The evidence is clear – good governance matters. It matters to student success, it matters to the expectations of communities, and it matters to democracy itself.
The challenge is clearly identifying what good governance looks like in observable and measurable terms. There is a significant body of anecdotal writing about school board governance which has guided the work of boards, but it is only in the last decade or so that much of this writing has been supported by multiple case studies and longitudinal, large-scale research. These studies show that high achieving school districts (translation: student success) are governed by boards that exhibit a common set of characteristics. The research supports what we already know – there is a linkage between what happens in the boardroom and results in the classroom. Board governance does impact student success – positively or negatively.
Although the descriptions on the components of good governance may vary to slightly from study to study, there is general agreement on the following characteristics.
- Mandate Clarity: High achieving districts have boards that are crystal clear that their primary purpose is enhancing student success. This goes beyond well-meaning mission and vision statements. These boards use student success as the primary filter to assess every board decision and they drive their beliefs about student success through the entire system. They do not use budgets, socio-economic factors or politics as excuses for low student outcomes.
- Role Clarity: High achieving districts have boards that are unambiguous about their role. They focus their attention on setting district goals, passing supporting policies, allocating resources and holding senior staff accountable. They work hard at maintaining the boundaries between their governance role and the administrative functions of senior staff. They take a “mile high” approach to the operations of the district. Additionally, individual trustees understand and work within the corporate board model. They do not see themselves as representatives for any specific stakeholder or partisan group.
- Dynamic Strategic Planning: High achieving districts go beyond the more typical yearly strategic planning exercise. Boards in these districts continuously use the strategic plan as a lever to drive decisions and assess outcomes for themselves, their superintendent and the district as a whole.
- Responsible Conduct: High achieving districts have boards that have clearly articulated codes of conduct to guide their interactions with staff, the community and each other. They hold themselves to high standards of behaviour and have processes for managing issues before they interfere with the work of the board and the success of the district.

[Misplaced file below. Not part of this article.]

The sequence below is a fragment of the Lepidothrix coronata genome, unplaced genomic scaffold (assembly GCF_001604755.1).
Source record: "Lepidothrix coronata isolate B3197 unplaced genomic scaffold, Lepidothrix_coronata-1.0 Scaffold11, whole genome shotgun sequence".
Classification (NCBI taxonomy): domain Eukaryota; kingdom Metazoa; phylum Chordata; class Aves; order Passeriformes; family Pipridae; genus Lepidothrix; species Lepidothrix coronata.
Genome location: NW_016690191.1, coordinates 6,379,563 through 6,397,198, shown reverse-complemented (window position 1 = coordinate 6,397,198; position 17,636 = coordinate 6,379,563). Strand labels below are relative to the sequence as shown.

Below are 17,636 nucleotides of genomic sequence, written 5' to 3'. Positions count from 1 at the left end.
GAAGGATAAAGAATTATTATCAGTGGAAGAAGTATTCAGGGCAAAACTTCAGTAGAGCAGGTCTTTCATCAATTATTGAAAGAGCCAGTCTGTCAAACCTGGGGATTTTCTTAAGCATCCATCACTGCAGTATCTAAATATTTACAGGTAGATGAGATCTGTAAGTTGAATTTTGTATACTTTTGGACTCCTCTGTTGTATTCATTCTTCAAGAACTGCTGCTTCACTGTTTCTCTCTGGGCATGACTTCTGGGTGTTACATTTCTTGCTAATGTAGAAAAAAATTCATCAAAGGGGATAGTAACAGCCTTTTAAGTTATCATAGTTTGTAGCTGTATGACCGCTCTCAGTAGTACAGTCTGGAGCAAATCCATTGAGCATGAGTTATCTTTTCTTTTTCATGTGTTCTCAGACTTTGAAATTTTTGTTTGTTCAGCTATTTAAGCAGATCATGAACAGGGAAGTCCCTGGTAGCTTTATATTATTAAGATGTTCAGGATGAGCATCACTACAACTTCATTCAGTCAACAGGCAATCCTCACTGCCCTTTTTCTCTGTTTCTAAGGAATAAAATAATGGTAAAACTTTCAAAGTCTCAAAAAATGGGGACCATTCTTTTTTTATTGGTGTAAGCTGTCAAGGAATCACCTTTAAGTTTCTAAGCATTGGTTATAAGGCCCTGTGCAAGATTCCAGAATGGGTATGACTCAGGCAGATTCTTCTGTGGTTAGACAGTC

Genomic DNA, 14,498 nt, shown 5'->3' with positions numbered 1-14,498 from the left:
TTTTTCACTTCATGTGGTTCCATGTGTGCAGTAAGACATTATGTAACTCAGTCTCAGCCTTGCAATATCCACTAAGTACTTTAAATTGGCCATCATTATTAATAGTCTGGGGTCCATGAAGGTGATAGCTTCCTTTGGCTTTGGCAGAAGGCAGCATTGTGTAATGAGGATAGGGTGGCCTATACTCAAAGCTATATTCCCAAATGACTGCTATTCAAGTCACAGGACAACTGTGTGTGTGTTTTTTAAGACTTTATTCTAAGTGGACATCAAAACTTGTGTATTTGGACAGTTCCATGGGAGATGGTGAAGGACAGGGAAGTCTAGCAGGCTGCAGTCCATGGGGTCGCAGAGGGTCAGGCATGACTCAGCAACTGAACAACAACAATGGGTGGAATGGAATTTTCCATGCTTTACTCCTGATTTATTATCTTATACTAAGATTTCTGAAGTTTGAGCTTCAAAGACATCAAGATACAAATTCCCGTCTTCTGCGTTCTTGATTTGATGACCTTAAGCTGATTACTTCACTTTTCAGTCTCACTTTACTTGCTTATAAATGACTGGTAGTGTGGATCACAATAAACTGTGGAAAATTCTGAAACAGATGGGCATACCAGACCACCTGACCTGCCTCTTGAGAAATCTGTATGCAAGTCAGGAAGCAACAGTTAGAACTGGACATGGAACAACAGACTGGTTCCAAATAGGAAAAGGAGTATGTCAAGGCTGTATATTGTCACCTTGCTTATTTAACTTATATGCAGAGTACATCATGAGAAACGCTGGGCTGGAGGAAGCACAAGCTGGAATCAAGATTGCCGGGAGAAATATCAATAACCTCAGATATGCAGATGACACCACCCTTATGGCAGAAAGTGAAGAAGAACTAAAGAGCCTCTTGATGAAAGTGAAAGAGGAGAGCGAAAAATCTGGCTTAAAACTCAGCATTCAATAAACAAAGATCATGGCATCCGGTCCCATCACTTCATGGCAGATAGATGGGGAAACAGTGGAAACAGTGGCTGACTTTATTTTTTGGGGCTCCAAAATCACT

- Superintendent Success: High achieving districts have superintendents who are trusted, supported and held accountable by their boards. Superintendents are seen as governance partners but also the chief executive officers responsible for carrying out board policy and meeting student achievement goals. The superintendents are assessed formally each year and informally throughout the year.
- Boards as Learners: High achieving districts have boards that see the need to be continuously improving their governance work. They understand that good governance is a skill set that can be learned. They allocate time and funds to improving their own performance.
- Board Assessment: High achieving districts have boards that formally and informally assess their own performance throughout the year. They hold themselves accountable to progress on their strategic plan and their adherence to their code of conduct.
- Governance Transparency: High achieving districts have boards that keep their governance work accessible and transparent. Except for very few occasions where confidentiality is essential, all debate and decisions are conducted in open and documented sessions. There is no caucusing, block voting, or “meetings before the meeting” to hash out the uncomfortable bits.
- Informed Decision-making: High achieving districts have boards that make decisions based on information from a variety of sources. Boards know what questions to ask and how to asses the information they are provided. They invest in processes and skills that will provide adequate and trustworthy data to guide and support decisions.
- Community Engagement: High achieving districts have boards that work hard at connecting with all sectors of the community – those who voted for them and those who did not, those who have children in school and those who do not, those who are stakeholders and those who are not. They actively take their governance work outside of the boardroom and schools. They participate in community activities, are ambassadors for the school district, and continuously seek input. They make sure that there are ample and easy opportunities for public input.
The above characteristics are easy to describe but require effort, consistency and processes to maintain. They do not result in improved student success just by being a checklist of beliefs a board may ascribe to. Governance should not be a “black box” of ambiguous attitudes, beliefs and good intentions. Good governance can and should be explicitly described, embedded into policy and reinforced through assessment. It matters.